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Project-driven Engineering

Bridging Gaps within EPC Projects

| Editor: Anke Geipel-Kern

One of the common challenges of new technologies in the construction industry is information overload and confusion regarding who has access to which data.
One of the common challenges of new technologies in the construction industry is information overload and confusion regarding who has access to which data. (Source: ©industrieblick/Fotolia.com)

Overcome Barriers to IT Adoption and Integration in the EPC Market — Like many organizations across industries, project-driven engineering, procurement and construction (EPC) companies are grappling with ever-growing levels of disparate data.

Construction projects, which traditionally have created an enormous amount of paperwork, are increasingly digital. As more digital information is generated, there is an opportunity to harness the data and leverage it to make smarter business decisions. But with those opportunities comes challenges: Data can make or break multi-party collaboration. To execute efficient capital projects, EPC firms need to be able to effectively communicate and share current data with project owners and subcontractors, as well as internally throughout their own organizations.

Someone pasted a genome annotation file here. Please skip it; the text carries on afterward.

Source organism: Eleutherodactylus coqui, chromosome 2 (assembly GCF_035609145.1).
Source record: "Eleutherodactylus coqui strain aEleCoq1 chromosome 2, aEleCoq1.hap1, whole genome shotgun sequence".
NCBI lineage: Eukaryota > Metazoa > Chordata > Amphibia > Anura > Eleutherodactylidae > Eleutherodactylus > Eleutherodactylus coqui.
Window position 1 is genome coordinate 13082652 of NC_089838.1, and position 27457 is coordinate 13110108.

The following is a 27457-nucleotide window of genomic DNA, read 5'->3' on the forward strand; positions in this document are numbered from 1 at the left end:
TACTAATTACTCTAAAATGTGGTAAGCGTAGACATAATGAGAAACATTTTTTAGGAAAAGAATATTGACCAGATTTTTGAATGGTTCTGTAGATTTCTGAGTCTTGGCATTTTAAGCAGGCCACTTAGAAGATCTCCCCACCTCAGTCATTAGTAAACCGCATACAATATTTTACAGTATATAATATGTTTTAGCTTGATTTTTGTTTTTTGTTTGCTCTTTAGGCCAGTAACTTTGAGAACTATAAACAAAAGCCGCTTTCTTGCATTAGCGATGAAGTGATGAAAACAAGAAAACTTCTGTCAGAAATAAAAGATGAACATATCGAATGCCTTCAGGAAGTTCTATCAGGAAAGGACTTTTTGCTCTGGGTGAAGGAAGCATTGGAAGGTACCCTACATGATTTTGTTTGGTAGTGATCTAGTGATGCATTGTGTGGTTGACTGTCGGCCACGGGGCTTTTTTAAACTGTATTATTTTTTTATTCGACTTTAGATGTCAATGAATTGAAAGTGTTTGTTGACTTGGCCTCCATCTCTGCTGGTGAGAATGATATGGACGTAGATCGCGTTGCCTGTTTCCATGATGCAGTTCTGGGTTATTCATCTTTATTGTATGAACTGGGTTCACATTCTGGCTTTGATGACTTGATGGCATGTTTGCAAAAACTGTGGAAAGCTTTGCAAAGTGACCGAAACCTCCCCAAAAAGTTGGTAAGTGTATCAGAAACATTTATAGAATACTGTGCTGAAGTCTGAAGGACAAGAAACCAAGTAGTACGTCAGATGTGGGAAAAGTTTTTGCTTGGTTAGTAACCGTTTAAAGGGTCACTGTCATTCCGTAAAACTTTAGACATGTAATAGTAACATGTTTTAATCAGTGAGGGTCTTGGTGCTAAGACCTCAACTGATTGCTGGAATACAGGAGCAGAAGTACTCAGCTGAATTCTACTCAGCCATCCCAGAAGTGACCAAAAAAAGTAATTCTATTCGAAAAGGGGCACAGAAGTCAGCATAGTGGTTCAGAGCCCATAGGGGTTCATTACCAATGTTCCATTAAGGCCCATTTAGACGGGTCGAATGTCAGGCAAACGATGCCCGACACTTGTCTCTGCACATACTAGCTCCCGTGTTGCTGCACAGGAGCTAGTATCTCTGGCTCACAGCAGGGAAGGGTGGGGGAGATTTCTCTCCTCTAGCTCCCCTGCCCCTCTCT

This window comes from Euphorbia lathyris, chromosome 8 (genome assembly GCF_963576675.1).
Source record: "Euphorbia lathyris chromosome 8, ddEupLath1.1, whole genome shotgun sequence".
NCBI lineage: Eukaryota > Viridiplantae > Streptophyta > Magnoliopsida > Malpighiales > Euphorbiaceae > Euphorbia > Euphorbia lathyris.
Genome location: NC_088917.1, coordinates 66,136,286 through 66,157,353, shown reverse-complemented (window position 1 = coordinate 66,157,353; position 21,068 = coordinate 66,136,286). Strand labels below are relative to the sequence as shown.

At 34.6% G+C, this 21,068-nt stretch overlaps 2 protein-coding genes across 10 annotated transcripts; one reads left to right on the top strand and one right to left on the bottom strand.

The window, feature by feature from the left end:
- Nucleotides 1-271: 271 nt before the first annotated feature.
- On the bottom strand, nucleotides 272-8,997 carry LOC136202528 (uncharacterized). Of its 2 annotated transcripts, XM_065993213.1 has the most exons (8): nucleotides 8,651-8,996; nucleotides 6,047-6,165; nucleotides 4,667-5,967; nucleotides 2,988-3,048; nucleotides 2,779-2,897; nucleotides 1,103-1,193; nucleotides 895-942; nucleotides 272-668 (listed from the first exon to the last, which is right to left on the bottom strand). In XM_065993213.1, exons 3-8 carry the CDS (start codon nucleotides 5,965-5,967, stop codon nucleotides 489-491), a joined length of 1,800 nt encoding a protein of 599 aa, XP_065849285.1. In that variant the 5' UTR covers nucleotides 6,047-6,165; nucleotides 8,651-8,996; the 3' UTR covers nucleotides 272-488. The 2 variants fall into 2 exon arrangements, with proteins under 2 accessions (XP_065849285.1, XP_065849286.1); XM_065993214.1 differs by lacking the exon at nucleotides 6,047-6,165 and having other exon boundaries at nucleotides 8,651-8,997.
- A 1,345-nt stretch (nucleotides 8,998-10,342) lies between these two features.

Lack of control and visibility into the growing level of data often leads to capital projects going over budget and over schedule. In fact, a recent McKinsey report found that 98 percent of mega-projects incur cost overruns or delays. The average cost increase is 80 percent of original value and the average slippage is 20 months behind the original schedule. Construction productivity, which has remained flat for decades, is among the biggest causes of that poor record.

Innovation and Productivity

Innovation and productivity gains in the construction industry have been meager compared to the advancements of other industries, due to a number of factors ranging from poor organization and inadequate communication to flawed performance management, contractual misunderstandings and poor planning.

This is a troubling trend for EPC firms whose business model depend on executing projects on time and within budget. The lump sum contract, which remains dominant in the construction industry, defers risk into the hands of contractors. Capital projects that go over budget and behind schedule can have dire consequences for EPC firms, including loss of revenue and reputational damage.

The technology exists today —from analytics to mobile apps, Internet of Things (IoT), wearables, robotics and drones — to transform how the EPC market collects, analyzes, manages and stores data, and ultimately to enable productivity gains and stronger capital project management. Yet, while many EPC professionals see technological advancements as the top trend that will transform their business, a move to invest in these technologies has been slow compared to IT adoption in other industries.

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